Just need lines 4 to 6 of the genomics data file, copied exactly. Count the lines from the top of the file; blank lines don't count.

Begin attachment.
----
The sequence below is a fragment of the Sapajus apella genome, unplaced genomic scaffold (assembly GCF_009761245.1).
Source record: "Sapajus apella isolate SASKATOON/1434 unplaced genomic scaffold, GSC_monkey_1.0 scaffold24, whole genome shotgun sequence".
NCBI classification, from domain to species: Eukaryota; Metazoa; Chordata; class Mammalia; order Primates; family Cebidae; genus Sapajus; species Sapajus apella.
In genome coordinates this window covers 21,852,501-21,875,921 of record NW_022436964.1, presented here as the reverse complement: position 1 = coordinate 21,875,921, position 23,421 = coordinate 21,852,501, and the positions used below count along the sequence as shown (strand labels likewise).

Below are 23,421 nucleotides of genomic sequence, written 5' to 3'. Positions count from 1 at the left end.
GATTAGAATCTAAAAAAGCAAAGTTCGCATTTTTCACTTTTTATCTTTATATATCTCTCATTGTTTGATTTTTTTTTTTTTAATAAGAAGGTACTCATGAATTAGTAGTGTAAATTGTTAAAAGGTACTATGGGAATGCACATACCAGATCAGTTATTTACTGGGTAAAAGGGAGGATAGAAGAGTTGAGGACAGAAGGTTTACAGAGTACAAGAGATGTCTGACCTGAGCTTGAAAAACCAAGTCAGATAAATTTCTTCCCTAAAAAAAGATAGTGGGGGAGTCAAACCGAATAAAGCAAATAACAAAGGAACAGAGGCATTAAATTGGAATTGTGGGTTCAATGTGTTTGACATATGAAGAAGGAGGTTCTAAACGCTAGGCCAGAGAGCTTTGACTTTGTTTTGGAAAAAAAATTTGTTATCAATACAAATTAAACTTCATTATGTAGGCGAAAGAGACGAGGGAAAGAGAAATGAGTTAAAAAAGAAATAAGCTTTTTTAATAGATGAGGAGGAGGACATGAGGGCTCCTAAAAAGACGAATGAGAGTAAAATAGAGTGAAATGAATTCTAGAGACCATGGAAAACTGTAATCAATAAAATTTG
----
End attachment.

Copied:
In genome coordinates this window covers 21,852,501-21,875,921 of record NW_022436964.1, presented here as the reverse complement: position 1 = coordinate 21,875,921, position 23,421 = coordinate 21,852,501, and the positions used below count along the sequence as shown (strand labels likewise).

Below are 23,421 nucleotides of genomic sequence, written 5' to 3'. Positions count from 1 at the left end.
GATTAGAATCTAAAAAAGCAAAGTTCGCATTTTTCACTTTTTATCTTTATATATCTCTCATTGTTTGATTTTTTTTTTTTTAATAAGAAGGTACTCATGAATTAGTAGTGTAAATTGTTAAAAGGTACTATGGGAATGCACATACCAGATCAGTTATTTACTGGGTAAAAGGGAGGATAGAAGAGTTGAGGACAGAAGGTTTACAGAGTACAAGAGATGTCTGACCTGAGCTTGAAAAACCAAGTCAGATAAATTTCTTCCCTAAAAAAAGATAGTGGGGGAGTCAAACCGAATAAAGCAAATAACAAAGGAACAGAGGCATTAAATTGGAATTGTGGGTTCAATGTGTTTGACATATGAAGAAGGAGGTTCTAAACGCTAGGCCAGAGAGCTTTGACTTTGTTTTGGAAAAAAAATTTGTTATCAATACAAATTAAACTTCATTATGTAGGCGAAAGAGACGAGGGAAAGAGAAATGAGTTAAAAAAGAAATAAGCTTTTTTAATAGATGAGGAGGAGGACATGAGGGCTCCTAAAAAGACGAATGAGAGTAAAATAGAGTGAAATGAATTCTAGAGACCATGGAAAACTGTAATCAATAAAATTTG